Phyllis Self’s home art room is a sanctuary of drawers filled with hundreds of pastels and still-life canvases on every wall that isn’t otherwise a window, overlooking stunning Bellingham Bay. This is where she currently spends at much time as possible, dedicating at least two hours every week on Zoom, creating beauty with other local artists.

For decades, Phyllis had been so focused on raising a family and doing volunteer work that she was “too busy” to make art. Phyllis is a phenomenal community volunteer, having donated hundreds of hours to local Whatcom County organizations. She received the Mayor’s Arts Award in 1994 and was named Bellingham Regional Chamber of Commerce’s “Woman of the Year” in 2009.

Phyllis was born and raised in Schenectady, New York. Education was important in her family—her father was the school superintendent. “The district was a nine-mile radius with a lot of apple farms,” she recalls. She majored in German at Duke University and, while there, became chapter president of the campus’s YWCA. The National YWCA took notice of her skills and invited her to attend Leadership School at the Pacific School of Religion in Berkeley, California, for a summer.

The League of Women voters featured Phyllis as one of 52 honorees in 2020 who made a difference in Whatcom County. Photo courtesy Phyllis Self

Shortly before college graduation, Phyllis was again contacted by the Y and invited to apply for a position in Bangkok. The enticing offer included an around-the-world plane ticket. She wrote back, asking for more information, and received a response offering her the job. She accepted the position.

“They had built a new hostel, and part of my job was to see to the running of it for the foreign people who were coming to stay,” she says, “and also for the working Thai young women. They weren’t completely accepted by society at that point.” After a year, in 1960, Phyllis moved to Cleveland to teach and began working on her master’s degree. After teaching for only two weeks, she went on a blind date and met her future husband, Charlie, who had recently left the navy. They were married a year later, in Burnt Hills, New York.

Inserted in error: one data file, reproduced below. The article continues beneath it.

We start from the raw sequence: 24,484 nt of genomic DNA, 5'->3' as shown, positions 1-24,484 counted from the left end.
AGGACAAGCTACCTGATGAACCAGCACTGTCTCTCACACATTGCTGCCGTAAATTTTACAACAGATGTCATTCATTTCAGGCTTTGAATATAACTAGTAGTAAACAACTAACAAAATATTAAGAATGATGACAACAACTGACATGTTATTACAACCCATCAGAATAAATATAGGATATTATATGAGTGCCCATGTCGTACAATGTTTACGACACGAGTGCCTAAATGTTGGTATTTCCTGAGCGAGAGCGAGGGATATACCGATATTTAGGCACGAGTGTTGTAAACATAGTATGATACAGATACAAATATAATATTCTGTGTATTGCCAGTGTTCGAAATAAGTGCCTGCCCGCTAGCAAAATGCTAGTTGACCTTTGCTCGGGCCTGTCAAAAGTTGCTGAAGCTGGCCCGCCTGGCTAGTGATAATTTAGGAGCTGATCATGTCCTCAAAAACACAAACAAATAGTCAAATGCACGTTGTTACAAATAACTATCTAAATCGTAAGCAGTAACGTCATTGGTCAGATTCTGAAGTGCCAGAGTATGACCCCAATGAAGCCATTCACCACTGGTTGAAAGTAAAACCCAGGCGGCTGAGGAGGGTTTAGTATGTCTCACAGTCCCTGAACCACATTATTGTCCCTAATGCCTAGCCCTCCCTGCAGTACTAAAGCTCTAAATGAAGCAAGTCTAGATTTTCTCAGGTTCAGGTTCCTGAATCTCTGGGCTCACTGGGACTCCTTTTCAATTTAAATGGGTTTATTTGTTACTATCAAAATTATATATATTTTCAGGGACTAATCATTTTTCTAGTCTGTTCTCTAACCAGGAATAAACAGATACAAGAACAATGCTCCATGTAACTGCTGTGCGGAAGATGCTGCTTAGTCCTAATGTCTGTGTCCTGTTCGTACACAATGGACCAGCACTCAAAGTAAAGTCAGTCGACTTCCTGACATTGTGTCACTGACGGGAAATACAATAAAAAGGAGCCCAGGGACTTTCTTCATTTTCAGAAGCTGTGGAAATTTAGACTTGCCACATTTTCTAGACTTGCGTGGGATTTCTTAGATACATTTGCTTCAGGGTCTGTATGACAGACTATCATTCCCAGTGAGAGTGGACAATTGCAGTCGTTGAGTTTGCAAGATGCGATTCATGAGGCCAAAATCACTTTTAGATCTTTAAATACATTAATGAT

Phyllis is an accomplished pastel landscape artist. She received her art education by attending local workshops yet refers to herself as “a watercolor dropout.” Photo credit: Marla Bronstein

For the next 26 years, Charlie’s career moved the Selfs from Cleveland to New York, to New Jersey, to Washington D.C., to Boston and, later, to Arkansas, where Phyllis received an additional degree in counseling. She had been a school board president in Massachusetts but was defeated in her attempt to be on the Arkansas School Board, where she was told, “A woman shouldn’t be on the School Board.” Even so, while in Arkansas, Phyllis helped create the Four County Northwest Arkansas Crisis Intervention Center. President Bill Clinton, governor at the time, came for the ribbon cutting with 5-year-old Chelsea in tow. All this time, Charlie continued to move up the ranks in his retail management career.

As Charlie neared retirement in 1988, Phyllis anticipated it would be a good time to move away from the increasingly populated east coast. They first considered relocating to California, where their oldest son had attended college. Seeing a TV show about Washington state inspired a visit to old friends, Bellingham residents Joe and Judy Coons.